The following modifications were necessary to my .procmailrc file in order to get this baby rolling. There may be better or more efficient ways to do this, and if so, I welcome the input.

# # The following will force all messages from Procmail to be logged in # ~/syslog/procmail # LOGFILE=$HOME/syslog/procmail # # Turn verbose logging and log abstract off, unless you're the # wordy type. # VERBOSE=off LOGABSTRACT=off # # From the procmailrc man page: # # By default, procmail returns an exitcode of zero (success) if it # successfully delivered the message or if the HOST variable was # misset and there were no more rcfiles on the command line; # otherwise it returns failure. Before doing so, procmail examines # the value of this variable. If it is set to a positive numeric # value, procmail will instead use that value as its exitcode. If # this variable is set but empty and TRAP is set, procmail will set # the exitcode to whatever the TRAP program returns. If this # variable is not set, procmail will set it shortly before calling # up the TRAP program. # # So, by setting EXITCODE to nothing, we can have procmail return # whatever exit code our filter.pl script determines is necessary. # EXITCODE= # # Point to our program to handle all of the filtering. As mentioned, # by running our program as a TRAP program (see the procmailrc docs # for more information about this). Procmail will assign the exit # code of our script to the MTA (sendmail, postfix, exim, etc.) that # called procmail. # TRAP=$HOME/bin/filter.pl # # The following is for safety purposes. All email is copied to this # file, so if something gets lost, you can retrieve it from here. # Once you're comfortable with your filter.pl, you can remove the # following two lines. :0: $HOME/syslog/mail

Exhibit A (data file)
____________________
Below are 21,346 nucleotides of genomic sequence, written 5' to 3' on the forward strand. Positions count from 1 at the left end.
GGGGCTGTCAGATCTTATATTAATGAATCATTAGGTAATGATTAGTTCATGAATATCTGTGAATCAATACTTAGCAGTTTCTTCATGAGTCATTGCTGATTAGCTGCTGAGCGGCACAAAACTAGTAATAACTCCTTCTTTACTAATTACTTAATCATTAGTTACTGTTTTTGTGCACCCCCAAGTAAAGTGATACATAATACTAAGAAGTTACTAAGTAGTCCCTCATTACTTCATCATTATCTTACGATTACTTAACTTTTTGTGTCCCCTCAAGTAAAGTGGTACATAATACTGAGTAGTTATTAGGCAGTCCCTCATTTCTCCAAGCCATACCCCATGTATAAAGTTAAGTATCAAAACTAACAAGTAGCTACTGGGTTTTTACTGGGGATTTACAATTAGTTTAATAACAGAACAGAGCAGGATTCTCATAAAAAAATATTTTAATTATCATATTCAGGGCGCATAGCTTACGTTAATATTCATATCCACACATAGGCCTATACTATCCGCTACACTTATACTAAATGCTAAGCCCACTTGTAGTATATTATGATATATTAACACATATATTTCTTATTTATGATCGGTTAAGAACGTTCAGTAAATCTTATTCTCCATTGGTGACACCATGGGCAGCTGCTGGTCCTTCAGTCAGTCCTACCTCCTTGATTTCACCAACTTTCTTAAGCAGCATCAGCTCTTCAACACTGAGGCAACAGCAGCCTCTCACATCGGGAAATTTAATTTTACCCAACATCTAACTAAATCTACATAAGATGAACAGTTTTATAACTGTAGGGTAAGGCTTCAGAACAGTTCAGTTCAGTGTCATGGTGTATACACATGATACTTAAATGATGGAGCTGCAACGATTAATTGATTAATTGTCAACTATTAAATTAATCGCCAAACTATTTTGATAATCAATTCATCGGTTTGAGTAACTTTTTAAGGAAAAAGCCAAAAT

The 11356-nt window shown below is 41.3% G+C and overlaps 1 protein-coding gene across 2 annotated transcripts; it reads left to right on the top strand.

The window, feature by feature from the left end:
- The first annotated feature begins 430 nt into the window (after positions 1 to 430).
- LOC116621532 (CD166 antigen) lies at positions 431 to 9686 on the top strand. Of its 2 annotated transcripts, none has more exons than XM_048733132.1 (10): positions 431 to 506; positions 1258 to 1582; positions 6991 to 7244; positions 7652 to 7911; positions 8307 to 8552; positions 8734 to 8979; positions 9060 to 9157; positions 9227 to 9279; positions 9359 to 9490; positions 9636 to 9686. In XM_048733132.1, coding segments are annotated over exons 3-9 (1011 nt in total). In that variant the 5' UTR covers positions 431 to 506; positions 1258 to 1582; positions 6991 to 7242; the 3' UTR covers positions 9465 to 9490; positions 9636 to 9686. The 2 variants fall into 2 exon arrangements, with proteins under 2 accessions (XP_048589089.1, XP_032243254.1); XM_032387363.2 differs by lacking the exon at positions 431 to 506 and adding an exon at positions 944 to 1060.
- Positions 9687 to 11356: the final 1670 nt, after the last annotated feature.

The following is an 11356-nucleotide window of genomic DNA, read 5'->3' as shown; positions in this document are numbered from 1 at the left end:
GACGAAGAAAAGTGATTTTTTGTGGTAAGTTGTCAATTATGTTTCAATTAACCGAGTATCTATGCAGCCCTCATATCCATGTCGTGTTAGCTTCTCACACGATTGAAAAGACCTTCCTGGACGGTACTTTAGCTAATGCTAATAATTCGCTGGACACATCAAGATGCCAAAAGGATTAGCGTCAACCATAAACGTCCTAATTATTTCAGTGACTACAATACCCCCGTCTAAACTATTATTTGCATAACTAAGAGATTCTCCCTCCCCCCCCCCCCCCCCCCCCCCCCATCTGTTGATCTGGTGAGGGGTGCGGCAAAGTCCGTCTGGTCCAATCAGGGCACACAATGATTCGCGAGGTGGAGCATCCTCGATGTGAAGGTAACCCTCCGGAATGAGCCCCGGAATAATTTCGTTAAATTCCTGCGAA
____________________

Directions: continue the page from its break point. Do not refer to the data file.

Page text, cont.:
At this point, we're happening. A simple fetchmail -d 90 (or whatever), and we're good to go. fetchmail will retrieve the email, Procmail will receive it and invoke the fetch.pl script, which will filter the email accordingly.

Conclusion (Or The Itch Has Been Scratched)